machines which I have made, am making, or intend to make, and some other stuff. If you find this site interesting, please leave a comment. I read every comment and respond to most. n.b. There is a list of my first 800 posts in my post of 17 June 2021, titled "800 Posts"


A Visit to The Boiler Inspector

My colleague and friend Swen is building a 1″ scale traction engine, and he is about to commence the boiler.  He wanted to discuss some issues regarding the plans with the club boiler inspector.  I had some questions regarding the Trevithick Dredger Engine final inspection, so I tagged along.


Swen (purple T shirt) and Adrian discussing the traction engine boiler plans.

The boiler inspector is a marine engineer, currently working on tug boats, but with a lifetime of experience in ocean going ships.  His personal interest is mainly with steam and other trains.  But he is very happy to watch the progress of older, more historic models, like the Trevithick.  But always the emphasis is on safety.   Safety over historicity, authenticity, etc.   As it should be.

I was interested to note that Australia’s model steam regulations are widely used as the bench mark in other countries.

My current obstacles to final boiler certification are

  1.  The boiler feed pump is not working.  When I described the situation to Adrian he diagnosed the problem as the suction ball valve.  So afterwards I was working on that.  I have attached a sacrificial ball to a brass rod, and given it a firm whack to the seat.
  2. The difficulty getting the boiler pressure up to the pressure to demonstrate that the safety valve is working. Using propane, I can get the pressure up to 22psi, which is adequate to run the engine, but not high enough to make the safety valve release.  Adrian suggested that I reduce the mass of the lead weight, so it releases at 35psi rather than the current 40-45psi.  And to consider lagging the boiler.   The picture from 1819 shows the dredger engine boiler unlagged.  But the Pen-y-darren engine and the “Catch-Me-Who-Can”  and the Cambourne Road loco are all lagged.   So I suspect that Trevithick would have approved if the dredger engines were lagged.   So guess what?   I am going to lag my dredger engine, and I hope that if Richard Trevithick is watching that he will approve.   I will use Australian hardwood, and paint or stain it black.  Or maybe some English oak, if I can find some in my workshop.   The lead ball in my model is much bigger than shown in the 1819 drawings, so I will have no hesitation in making a smaller one.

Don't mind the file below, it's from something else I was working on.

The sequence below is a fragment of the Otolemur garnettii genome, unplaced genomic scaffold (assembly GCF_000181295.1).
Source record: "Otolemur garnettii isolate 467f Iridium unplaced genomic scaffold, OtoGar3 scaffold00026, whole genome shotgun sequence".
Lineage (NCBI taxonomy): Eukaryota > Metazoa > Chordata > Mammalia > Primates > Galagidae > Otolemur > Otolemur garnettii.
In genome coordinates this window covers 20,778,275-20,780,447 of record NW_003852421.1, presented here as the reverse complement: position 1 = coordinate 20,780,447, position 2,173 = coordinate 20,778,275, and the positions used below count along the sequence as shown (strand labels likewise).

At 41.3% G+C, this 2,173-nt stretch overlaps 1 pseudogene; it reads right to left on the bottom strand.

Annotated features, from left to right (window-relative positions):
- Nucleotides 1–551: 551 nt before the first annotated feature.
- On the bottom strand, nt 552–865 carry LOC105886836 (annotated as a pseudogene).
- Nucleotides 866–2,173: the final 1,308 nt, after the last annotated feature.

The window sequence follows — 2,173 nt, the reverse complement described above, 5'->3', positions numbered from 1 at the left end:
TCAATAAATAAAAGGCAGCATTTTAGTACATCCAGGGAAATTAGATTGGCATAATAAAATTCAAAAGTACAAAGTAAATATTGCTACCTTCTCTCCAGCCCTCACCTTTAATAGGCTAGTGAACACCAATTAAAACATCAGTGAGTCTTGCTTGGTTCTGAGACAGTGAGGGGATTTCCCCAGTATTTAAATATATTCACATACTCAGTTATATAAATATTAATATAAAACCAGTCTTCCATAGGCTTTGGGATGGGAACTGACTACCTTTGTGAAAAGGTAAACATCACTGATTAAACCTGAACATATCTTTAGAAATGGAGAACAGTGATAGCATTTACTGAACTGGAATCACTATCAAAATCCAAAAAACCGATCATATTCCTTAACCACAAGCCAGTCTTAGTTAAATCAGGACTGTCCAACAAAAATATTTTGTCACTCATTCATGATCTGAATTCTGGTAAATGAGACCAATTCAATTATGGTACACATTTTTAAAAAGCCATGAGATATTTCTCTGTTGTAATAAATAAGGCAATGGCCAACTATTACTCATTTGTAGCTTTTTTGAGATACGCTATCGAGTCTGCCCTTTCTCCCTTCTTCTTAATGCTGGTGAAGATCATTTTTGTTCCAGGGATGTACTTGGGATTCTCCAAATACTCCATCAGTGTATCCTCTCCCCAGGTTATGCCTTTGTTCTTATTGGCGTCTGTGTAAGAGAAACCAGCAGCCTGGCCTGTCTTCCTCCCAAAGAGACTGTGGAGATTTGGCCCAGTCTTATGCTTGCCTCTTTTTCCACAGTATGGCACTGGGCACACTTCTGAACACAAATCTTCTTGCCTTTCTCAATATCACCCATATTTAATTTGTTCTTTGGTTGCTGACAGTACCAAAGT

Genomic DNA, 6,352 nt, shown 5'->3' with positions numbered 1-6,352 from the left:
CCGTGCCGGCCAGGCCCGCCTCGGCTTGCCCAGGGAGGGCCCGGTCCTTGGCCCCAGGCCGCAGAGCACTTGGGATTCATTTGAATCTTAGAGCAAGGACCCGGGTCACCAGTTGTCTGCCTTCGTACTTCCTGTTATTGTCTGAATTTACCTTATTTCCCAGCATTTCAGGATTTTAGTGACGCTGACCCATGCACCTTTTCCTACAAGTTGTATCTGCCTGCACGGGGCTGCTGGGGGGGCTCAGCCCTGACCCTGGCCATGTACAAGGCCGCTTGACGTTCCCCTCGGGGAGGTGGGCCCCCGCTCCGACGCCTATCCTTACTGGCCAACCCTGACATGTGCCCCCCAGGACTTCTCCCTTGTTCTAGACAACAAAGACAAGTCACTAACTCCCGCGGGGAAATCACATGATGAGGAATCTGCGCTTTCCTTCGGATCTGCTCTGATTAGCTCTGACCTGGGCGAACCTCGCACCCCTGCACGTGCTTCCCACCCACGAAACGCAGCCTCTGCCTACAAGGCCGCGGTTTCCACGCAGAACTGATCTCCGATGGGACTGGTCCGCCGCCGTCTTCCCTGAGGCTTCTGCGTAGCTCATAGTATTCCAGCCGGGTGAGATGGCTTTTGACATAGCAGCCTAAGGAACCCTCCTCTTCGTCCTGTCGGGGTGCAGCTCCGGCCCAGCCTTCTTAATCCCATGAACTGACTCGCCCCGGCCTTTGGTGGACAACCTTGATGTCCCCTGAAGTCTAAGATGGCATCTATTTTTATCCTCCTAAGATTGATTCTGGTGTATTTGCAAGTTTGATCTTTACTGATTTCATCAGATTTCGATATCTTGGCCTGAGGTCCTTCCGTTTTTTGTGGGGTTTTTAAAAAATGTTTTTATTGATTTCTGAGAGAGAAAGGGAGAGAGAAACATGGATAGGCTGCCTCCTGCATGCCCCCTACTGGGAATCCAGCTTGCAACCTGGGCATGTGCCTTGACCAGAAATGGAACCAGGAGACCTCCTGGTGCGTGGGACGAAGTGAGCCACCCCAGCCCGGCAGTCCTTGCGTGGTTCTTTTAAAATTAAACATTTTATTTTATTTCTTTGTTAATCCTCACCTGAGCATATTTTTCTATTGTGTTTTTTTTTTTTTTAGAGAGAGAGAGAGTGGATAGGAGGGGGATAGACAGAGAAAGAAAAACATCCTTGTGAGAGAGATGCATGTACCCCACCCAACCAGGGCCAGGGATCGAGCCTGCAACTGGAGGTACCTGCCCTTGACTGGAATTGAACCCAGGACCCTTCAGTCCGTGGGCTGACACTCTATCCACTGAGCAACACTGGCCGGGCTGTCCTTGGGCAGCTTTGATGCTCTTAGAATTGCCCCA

3. What is the water volume of the boiler?  I knew that I had to use 2000ml to get the water half way up the water gauge, but I did not know the actual volume of the boiler.  So today I measured it.   Surprisingly, it was 2750ml.   Almost 3 litres!   No wonder it takes 20 minutes to get it steaming!

So, very close to the final inspection.

Meanwhile, there is very little of pictorial interest for this blog.   So I decided to show some of my workshop(s).

Next, in response to reader Tim, I will show my silver soldering and brazing setup.   Then maybe some of my lathes.  Please note that I am not claiming any expertise.  Just interested amateur stuff.  Might be a change from Antarctica hey?


Hydrostatic Trevithick Boiler Test

This is a video showing how I performed the hydrostatic test on the boiler.

The engine is currently being made, but not at the time of the video.

The test is to hold water at double the working pressure of the boiler, for 20-30 minutes, checking for bulging or distortion of any of the components, and any significant leaks.  Any leaks would need to be fixed, but for the boiler certification, as long as the pressure can be maintained for the duration of test, that is OK.

The working pressure of this boiler will be 50psi, but the minimum pressure in the AMBSC code is 60psi, so the hydrostatic test will be done at 120psi.   As you will see in the video, the pressure reached 140psi at times.

In fact, the AMBSC code is formulated in terms of materials and design to cope with 8 times the working pressure, so the safety margin is generous.

The video is taken over 20 minutes.  I ran the actual test for over an hour.